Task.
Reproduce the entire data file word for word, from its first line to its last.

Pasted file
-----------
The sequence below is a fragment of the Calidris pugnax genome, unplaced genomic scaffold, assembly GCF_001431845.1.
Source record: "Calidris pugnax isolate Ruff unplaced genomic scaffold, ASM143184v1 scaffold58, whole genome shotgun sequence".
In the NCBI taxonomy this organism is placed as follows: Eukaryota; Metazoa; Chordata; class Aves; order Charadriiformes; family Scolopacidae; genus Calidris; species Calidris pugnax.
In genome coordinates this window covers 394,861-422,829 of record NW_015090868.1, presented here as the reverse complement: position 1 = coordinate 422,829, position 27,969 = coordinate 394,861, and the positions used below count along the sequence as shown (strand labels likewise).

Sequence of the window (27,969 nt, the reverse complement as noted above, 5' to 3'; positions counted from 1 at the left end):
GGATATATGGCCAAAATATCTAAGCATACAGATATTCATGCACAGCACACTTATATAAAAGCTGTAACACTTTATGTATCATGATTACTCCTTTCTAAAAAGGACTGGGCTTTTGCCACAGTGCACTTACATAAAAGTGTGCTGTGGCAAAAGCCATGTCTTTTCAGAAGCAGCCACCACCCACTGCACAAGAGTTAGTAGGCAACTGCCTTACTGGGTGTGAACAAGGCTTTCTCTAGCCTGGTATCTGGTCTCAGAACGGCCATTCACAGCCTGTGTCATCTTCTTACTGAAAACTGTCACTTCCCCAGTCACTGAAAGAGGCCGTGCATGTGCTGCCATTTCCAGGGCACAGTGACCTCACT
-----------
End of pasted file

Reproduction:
The sequence below is a fragment of the Calidris pugnax genome, unplaced genomic scaffold, assembly GCF_001431845.1.
Source record: "Calidris pugnax isolate Ruff unplaced genomic scaffold, ASM143184v1 scaffold58, whole genome shotgun sequence".
In the NCBI taxonomy this organism is placed as follows: Eukaryota; Metazoa; Chordata; class Aves; order Charadriiformes; family Scolopacidae; genus Calidris; species Calidris pugnax.
In genome coordinates this window covers 394,861-422,829 of record NW_015090868.1, presented here as the reverse complement: position 1 = coordinate 422,829, position 27,969 = coordinate 394,861, and the positions used below count along the sequence as shown (strand labels likewise).

Sequence of the window (27,969 nt, the reverse complement as noted above, 5' to 3'; positions counted from 1 at the left end):
GGATATATGGCCAAAATATCTAAGCATACAGATATTCATGCACAGCACACTTATATAAAAGCTGTAACACTTTATGTATCATGATTACTCCTTTCTAAAAAGGACTGGGCTTTTGCCACAGTGCACTTACATAAAAGTGTGCTGTGGCAAAAGCCATGTCTTTTCAGAAGCAGCCACCACCCACTGCACAAGAGTTAGTAGGCAACTGCCTTACTGGGTGTGAACAAGGCTTTCTCTAGCCTGGTATCTGGTCTCAGAACGGCCATTCACAGCCTGTGTCATCTTCTTACTGAAAACTGTCACTTCCCCAGTCACTGAAAGAGGCCGTGCATGTGCTGCCATTTCCAGGGCACAGTGACCTCACT